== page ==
Honey Bee 3D Puzzles View larger

Honey Bee 3D Puzzles

Honey Bee 3D Puzzles

New product

This Honey Bee 3D Puzzle is recommended for children of 5 years and older.

No Glue is Required for assembly

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50 Items

R 120.00

More info

This Honey Bee 3D Puzzle is recommended for children of 5 years and older.

No Glue is Required for assembly

The Basics

All the pieces of the puzzles slot into each other so the puzzle can be rebuilt as many times as you wish without glue. However, if you would like to display it on a shelf or in a cabinet we would recommend a bit of wood glue to keep it secure over a long period of time. The puzzles are made from wood so they can be painted with normal acrylic paint or spray paint.

The puzzles do not come with instructions. The reason behind this is because it is a puzzle… and the fun part is trying to figure out how all the pieces fit together as you would with a normal picture puzzle; so hours of fun can be had with the entire family joining in. But please do not fear as help is only an email away. Contact Xplore Designs via an email and we will gladly send you instructions to help you and assist in any way we can.

Some Interesting Information

Honey bees (or honeybees) are a subset of bees in the genus Apis, primarily distinguished by the production and storage of honey and the construction of perennial, colonial nests out of wax. Honey bees are the only extant members of the tribe Apini, all in the genus Apis. Currently, there are only seven recognised species of honey bee with a total of 44 subspecies, though historically, anywhere from six to eleven species have been recognised. Honey bees represent only a small fraction of the approximately 20,000 known species of bees. Some other types of related bees produce and store honey, but only members of the genus Apis are true honey bees.

 

Honey bees appear to have their center of origin in South and South East Asia (including the Philippines), as all but one (i.e. Apis mellifera), of the extant species are native to that region. Notably, living representatives of the earliest lineages to diverge (Apis florea and Apis andreniformis) have their center of origin there.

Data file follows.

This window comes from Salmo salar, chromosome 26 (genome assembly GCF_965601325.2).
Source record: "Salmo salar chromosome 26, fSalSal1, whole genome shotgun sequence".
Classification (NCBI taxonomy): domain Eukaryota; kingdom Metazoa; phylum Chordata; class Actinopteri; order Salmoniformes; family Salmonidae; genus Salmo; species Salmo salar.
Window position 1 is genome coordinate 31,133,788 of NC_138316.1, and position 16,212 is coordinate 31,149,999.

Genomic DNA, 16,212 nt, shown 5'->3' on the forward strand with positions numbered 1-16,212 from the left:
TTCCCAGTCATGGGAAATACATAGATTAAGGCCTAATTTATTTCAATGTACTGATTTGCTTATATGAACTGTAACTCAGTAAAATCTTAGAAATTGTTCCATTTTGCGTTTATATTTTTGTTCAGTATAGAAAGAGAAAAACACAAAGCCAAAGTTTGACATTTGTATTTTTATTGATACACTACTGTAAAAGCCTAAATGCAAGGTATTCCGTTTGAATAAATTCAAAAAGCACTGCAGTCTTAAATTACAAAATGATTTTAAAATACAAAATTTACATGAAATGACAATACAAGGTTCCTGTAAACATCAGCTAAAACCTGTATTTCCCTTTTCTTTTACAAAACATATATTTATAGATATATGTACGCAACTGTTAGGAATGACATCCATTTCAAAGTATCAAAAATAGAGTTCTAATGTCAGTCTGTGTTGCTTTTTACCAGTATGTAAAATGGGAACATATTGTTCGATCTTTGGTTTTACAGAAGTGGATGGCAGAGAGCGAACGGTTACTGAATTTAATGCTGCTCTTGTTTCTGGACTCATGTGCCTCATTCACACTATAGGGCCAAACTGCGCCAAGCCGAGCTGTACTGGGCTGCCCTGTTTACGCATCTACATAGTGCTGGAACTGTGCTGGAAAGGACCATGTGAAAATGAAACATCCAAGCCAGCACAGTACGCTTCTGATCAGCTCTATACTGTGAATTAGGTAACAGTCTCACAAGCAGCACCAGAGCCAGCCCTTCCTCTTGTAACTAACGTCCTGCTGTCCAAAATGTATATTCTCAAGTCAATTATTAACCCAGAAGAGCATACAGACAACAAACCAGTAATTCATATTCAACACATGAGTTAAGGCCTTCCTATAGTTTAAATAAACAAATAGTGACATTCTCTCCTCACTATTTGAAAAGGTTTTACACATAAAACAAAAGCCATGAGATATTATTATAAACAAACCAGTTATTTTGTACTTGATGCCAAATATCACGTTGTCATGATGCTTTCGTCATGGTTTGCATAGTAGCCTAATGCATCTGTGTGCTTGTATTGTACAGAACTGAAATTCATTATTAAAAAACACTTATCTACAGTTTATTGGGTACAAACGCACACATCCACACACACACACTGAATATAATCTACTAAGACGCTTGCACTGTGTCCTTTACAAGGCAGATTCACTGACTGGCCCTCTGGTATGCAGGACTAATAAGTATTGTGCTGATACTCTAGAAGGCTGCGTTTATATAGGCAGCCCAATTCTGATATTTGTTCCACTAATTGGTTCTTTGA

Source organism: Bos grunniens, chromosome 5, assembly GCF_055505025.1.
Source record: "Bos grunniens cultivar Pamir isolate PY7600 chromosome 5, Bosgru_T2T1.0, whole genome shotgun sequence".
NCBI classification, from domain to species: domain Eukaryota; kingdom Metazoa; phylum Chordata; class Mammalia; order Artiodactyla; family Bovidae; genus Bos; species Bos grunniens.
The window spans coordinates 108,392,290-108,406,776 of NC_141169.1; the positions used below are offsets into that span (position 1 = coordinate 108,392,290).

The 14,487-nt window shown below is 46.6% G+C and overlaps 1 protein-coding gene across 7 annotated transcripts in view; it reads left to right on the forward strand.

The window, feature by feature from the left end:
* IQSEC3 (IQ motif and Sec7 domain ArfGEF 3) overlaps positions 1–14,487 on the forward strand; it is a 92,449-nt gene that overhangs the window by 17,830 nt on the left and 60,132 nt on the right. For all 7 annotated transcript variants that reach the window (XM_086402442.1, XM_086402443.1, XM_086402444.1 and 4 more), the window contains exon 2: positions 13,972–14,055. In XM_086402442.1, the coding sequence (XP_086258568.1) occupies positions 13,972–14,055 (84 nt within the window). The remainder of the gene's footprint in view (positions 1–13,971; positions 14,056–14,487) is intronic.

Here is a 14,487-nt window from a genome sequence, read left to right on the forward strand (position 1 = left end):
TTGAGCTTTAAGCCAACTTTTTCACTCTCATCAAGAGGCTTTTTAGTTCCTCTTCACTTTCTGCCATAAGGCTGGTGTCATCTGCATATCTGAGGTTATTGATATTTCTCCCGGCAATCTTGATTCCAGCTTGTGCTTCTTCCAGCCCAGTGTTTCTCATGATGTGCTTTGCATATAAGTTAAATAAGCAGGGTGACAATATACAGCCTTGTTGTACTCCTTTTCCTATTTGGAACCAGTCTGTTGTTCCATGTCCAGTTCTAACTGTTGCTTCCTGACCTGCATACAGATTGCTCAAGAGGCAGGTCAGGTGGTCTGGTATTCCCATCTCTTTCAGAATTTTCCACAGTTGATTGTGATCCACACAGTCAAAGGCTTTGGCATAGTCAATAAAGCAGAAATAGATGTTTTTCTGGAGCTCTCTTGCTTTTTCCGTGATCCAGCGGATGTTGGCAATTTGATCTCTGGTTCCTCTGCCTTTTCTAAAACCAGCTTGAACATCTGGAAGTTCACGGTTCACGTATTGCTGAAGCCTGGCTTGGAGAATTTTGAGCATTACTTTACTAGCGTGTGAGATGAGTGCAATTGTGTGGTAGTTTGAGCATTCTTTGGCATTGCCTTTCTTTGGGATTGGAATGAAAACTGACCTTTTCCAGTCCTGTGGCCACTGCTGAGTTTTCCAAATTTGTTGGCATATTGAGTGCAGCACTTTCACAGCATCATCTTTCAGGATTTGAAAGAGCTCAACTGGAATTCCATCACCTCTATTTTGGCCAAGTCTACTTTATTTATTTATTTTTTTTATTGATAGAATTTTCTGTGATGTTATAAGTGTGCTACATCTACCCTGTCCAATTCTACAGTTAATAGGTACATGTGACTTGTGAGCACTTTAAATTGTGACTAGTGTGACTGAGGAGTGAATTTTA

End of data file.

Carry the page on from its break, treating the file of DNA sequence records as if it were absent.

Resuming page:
The first Apis bees appear in the fossil record at the Eocene–Oligocene (23–56 Mya) boundary, in European deposits. The origin of these prehistoric honey bees does not necessarily indicate that Europe is the place of origin of the genus, only that it occurred there at that time. There are few known fossil deposits in South Asia, the suspected region of honey bee origin, and fewer still have been thoroughly studied.

 

No Apis species existed in the New World during human times before the introduction of Apis mellifera by Europeans. There is only one fossil species documented from the New World, Apis nearctica, known from a single 14-million-year old specimen from Nevada.

 

The close relatives of modern honey bees—e.g. bumblebees and stingless bees—are also social to some degree, and social behavior seems a plesiomorphic trait that predates the origin of the genus. Among the extant members of Apis, the more basal species make single, exposed combs, while the more recently evolved species nest in cavities and have multiple combs, which has greatly facilitated their domestication.

 

Most species have historically been cultured or at least exploited for honey and beeswax by humans indigenous to their native ranges. Only two of these species have been truly domesticated, one (Apis mellifera) at least since the time of the building of the Egyptian pyramids, and only that species has been moved extensively beyond its native range. (Wikipedia)

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